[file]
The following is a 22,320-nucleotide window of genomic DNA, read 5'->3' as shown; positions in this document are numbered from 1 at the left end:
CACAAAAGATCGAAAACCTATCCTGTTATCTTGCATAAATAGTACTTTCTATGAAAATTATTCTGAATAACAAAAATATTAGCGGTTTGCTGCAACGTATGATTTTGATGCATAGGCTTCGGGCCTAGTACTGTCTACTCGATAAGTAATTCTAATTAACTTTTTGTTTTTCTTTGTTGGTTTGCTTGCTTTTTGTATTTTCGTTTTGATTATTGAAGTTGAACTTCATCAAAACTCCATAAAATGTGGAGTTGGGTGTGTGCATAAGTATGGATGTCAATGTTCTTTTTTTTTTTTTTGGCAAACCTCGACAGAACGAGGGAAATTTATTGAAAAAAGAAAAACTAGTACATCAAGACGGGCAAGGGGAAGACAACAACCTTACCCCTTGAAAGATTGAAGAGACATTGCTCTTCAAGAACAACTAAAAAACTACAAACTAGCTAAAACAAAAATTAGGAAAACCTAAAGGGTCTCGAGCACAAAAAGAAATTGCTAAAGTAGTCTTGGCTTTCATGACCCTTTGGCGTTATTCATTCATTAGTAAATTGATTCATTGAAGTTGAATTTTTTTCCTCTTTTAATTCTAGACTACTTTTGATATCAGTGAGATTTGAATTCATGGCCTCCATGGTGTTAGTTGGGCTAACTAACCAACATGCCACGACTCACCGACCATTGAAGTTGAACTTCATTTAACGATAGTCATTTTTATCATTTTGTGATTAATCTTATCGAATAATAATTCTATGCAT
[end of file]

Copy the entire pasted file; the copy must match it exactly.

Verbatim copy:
The following is a 22,320-nucleotide window of genomic DNA, read 5'->3' as shown; positions in this document are numbered from 1 at the left end:
CACAAAAGATCGAAAACCTATCCTGTTATCTTGCATAAATAGTACTTTCTATGAAAATTATTCTGAATAACAAAAATATTAGCGGTTTGCTGCAACGTATGATTTTGATGCATAGGCTTCGGGCCTAGTACTGTCTACTCGATAAGTAATTCTAATTAACTTTTTGTTTTTCTTTGTTGGTTTGCTTGCTTTTTGTATTTTCGTTTTGATTATTGAAGTTGAACTTCATCAAAACTCCATAAAATGTGGAGTTGGGTGTGTGCATAAGTATGGATGTCAATGTTCTTTTTTTTTTTTTTGGCAAACCTCGACAGAACGAGGGAAATTTATTGAAAAAAGAAAAACTAGTACATCAAGACGGGCAAGGGGAAGACAACAACCTTACCCCTTGAAAGATTGAAGAGACATTGCTCTTCAAGAACAACTAAAAAACTACAAACTAGCTAAAACAAAAATTAGGAAAACCTAAAGGGTCTCGAGCACAAAAAGAAATTGCTAAAGTAGTCTTGGCTTTCATGACCCTTTGGCGTTATTCATTCATTAGTAAATTGATTCATTGAAGTTGAATTTTTTTCCTCTTTTAATTCTAGACTACTTTTGATATCAGTGAGATTTGAATTCATGGCCTCCATGGTGTTAGTTGGGCTAACTAACCAACATGCCACGACTCACCGACCATTGAAGTTGAACTTCATTTAACGATAGTCATTTTTATCATTTTGTGATTAATCTTATCGAATAATAATTCTATGCAT